Earth and Environmental Sciences

The Murray-Darling river system
13 April 2012
More than 60 Australian scientists are calling for greater transparency with the Murray-Darling Basin Plan to ensure the river system's long-term sustainability.
Dryland biodiversity a key climate change buffer
13 January 2012
Preserving diverse plant life will be crucial to buffer the negative effects of climate change and desertification in in the world’s drylands, according to a new landmark study.
archaeopteryx_inside
28 October 2011
The 150-million-year-old Archaeopteryx fossil is still the first known bird despite an earlier study suggesting otherwise, new research reveals.
fire_inside
08 December 2010
The arrival of the first people in Australia some 50,000 years ago did not result in significantly greater fire activity, according to landmark research on the continent's fire history
flipper_inside
02 November 2010
Female dolphins who have help from their female friends are far more successful as mothers than those without such help, according to a landmark study.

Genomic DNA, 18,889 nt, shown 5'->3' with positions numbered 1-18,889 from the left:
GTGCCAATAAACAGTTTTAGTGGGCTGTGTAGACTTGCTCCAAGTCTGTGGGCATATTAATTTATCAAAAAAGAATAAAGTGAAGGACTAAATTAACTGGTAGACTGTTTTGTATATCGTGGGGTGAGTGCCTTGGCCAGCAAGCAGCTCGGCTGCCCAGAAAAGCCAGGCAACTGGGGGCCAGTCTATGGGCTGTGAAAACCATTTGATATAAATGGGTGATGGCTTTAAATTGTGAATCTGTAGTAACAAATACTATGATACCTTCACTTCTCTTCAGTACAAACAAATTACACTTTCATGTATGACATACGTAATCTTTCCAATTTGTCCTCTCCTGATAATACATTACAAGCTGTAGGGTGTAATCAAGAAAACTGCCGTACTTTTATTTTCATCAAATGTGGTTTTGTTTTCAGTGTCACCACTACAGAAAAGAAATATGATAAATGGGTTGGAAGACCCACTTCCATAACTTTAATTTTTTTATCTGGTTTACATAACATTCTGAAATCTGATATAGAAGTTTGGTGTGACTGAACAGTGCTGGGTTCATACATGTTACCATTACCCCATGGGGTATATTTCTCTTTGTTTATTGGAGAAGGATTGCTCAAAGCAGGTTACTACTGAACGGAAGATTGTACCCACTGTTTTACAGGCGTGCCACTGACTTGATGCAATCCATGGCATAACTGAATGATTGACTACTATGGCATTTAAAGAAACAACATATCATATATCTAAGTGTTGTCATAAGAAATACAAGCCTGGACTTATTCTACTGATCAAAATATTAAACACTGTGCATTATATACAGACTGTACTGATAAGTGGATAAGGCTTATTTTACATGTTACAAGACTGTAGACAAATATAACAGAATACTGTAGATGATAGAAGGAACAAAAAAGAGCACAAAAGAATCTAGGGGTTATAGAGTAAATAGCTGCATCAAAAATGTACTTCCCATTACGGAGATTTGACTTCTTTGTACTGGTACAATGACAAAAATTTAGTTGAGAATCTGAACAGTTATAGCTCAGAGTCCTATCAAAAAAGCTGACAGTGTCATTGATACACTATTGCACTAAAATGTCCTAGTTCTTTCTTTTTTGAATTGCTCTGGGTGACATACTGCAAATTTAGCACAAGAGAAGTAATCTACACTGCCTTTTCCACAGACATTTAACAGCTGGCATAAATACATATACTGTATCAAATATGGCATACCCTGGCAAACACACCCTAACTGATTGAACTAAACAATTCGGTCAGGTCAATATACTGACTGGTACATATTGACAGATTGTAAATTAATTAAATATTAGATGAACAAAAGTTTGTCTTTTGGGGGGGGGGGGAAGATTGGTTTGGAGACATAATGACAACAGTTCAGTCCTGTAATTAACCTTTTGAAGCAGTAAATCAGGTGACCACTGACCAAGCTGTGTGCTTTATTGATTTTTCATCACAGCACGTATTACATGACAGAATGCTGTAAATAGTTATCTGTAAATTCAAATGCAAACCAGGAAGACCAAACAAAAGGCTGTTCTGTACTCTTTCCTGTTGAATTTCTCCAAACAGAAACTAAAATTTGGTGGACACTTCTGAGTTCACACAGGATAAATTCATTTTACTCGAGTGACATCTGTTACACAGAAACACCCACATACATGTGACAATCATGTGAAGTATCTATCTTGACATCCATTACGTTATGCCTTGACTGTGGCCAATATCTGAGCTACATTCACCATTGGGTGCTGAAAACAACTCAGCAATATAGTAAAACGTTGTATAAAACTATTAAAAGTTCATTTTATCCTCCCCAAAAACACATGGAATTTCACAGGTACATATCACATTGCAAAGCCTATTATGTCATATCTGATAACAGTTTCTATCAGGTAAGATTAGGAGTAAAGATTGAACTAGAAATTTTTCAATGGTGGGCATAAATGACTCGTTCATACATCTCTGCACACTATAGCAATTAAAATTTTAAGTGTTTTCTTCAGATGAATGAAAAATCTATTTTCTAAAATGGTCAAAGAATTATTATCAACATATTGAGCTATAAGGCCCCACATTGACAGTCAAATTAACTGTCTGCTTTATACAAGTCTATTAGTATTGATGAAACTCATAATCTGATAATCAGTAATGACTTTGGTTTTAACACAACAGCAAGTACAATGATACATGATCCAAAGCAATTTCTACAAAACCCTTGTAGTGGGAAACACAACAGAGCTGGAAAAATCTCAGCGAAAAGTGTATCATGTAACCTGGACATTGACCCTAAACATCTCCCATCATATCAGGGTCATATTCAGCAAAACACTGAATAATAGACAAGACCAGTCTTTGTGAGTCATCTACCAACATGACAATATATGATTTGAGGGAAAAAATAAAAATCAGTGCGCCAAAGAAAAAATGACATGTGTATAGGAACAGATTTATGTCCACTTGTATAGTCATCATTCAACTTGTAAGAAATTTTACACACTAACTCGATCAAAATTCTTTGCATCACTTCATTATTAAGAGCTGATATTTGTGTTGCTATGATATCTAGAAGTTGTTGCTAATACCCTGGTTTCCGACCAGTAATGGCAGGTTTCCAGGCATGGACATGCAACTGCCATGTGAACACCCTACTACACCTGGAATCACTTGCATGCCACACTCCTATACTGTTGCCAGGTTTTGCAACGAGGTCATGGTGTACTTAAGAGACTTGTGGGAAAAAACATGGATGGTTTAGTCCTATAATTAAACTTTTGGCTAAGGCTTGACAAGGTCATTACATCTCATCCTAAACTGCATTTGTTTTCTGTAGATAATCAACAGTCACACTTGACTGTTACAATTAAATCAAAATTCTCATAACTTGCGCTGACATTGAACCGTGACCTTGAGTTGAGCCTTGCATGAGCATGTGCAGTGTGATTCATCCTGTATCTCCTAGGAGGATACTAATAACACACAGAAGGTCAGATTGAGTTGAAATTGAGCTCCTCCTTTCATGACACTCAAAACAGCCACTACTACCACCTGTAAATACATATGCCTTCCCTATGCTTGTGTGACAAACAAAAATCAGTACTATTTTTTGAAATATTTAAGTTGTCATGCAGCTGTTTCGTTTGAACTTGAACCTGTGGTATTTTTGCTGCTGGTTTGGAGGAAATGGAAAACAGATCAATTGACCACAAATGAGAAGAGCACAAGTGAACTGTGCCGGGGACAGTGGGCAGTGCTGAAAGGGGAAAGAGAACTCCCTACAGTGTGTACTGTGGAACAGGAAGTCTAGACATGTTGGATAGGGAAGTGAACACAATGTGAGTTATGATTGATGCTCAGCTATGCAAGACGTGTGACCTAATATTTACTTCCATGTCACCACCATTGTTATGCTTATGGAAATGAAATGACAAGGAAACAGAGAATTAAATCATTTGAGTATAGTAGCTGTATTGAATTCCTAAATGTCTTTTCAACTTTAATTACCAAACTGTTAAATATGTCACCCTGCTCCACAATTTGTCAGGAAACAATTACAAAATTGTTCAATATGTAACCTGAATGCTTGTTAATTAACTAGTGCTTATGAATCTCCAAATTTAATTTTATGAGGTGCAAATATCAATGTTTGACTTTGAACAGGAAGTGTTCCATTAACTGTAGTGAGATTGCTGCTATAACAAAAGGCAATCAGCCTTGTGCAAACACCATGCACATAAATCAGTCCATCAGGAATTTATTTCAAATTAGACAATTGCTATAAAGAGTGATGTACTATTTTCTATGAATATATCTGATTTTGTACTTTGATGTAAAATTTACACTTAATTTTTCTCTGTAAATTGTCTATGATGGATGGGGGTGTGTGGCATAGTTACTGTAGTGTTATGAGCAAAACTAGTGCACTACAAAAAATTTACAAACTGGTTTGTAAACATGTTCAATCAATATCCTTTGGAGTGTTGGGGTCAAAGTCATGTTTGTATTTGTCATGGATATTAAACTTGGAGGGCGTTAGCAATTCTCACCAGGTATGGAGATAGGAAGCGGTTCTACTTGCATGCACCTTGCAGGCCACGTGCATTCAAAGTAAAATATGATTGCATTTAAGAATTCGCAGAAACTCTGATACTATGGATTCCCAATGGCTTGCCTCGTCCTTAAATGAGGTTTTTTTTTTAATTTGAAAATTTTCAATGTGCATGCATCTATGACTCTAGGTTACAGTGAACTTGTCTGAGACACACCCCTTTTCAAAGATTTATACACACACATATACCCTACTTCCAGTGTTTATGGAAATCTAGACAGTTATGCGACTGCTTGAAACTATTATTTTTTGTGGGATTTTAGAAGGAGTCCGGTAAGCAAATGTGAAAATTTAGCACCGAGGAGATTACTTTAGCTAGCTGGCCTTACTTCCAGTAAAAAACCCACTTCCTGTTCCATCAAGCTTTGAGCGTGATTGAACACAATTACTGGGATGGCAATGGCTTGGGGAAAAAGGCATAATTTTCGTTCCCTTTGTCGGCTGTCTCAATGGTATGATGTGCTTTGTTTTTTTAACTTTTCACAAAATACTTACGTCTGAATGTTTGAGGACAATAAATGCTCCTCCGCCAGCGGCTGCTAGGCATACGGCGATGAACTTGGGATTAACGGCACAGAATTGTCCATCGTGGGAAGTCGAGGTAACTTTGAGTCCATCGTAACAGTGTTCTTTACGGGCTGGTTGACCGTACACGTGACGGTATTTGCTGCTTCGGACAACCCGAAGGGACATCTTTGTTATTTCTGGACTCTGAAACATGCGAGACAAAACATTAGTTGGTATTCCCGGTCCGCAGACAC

Alex_jordan_inside
03 September 2010
Why aren't males even more promiscuous? Why are feelings of disgust so hard to shake? And why do some bad memories make you feel like a failure? UNSW's next generation of science researchers provide some answers.
fossilcave_inside
16 July 2010
The discovery of a remarkable 15-million-year-old Australian fossil cave packed with even older animal bones has revealed almost the entire life cycle of a large prehistoric marsupial.
Kingsford_wetlands_Inside
05 January 2010
The seemingly miraculous life-giving properties of water in Australia's parched heartlands are the subject of a documentary on ABC TV, featuring UNSW's Richard Kingsford.
wetlands_inside
04 November 2008
The largest ever survey of the health of Australia's vital wetlands is underway, with a team of UNSW environmental researchers conducting a special aerial survey of waterbirds across the entire continent.
Antarctica_web
19 January 2007
The predicted break-up of Antarctica's ice shelves due to global warming may trigger a major change in the marine food chain, by exposing its coastal seas to sunlight, according to new research by UNSW scientists.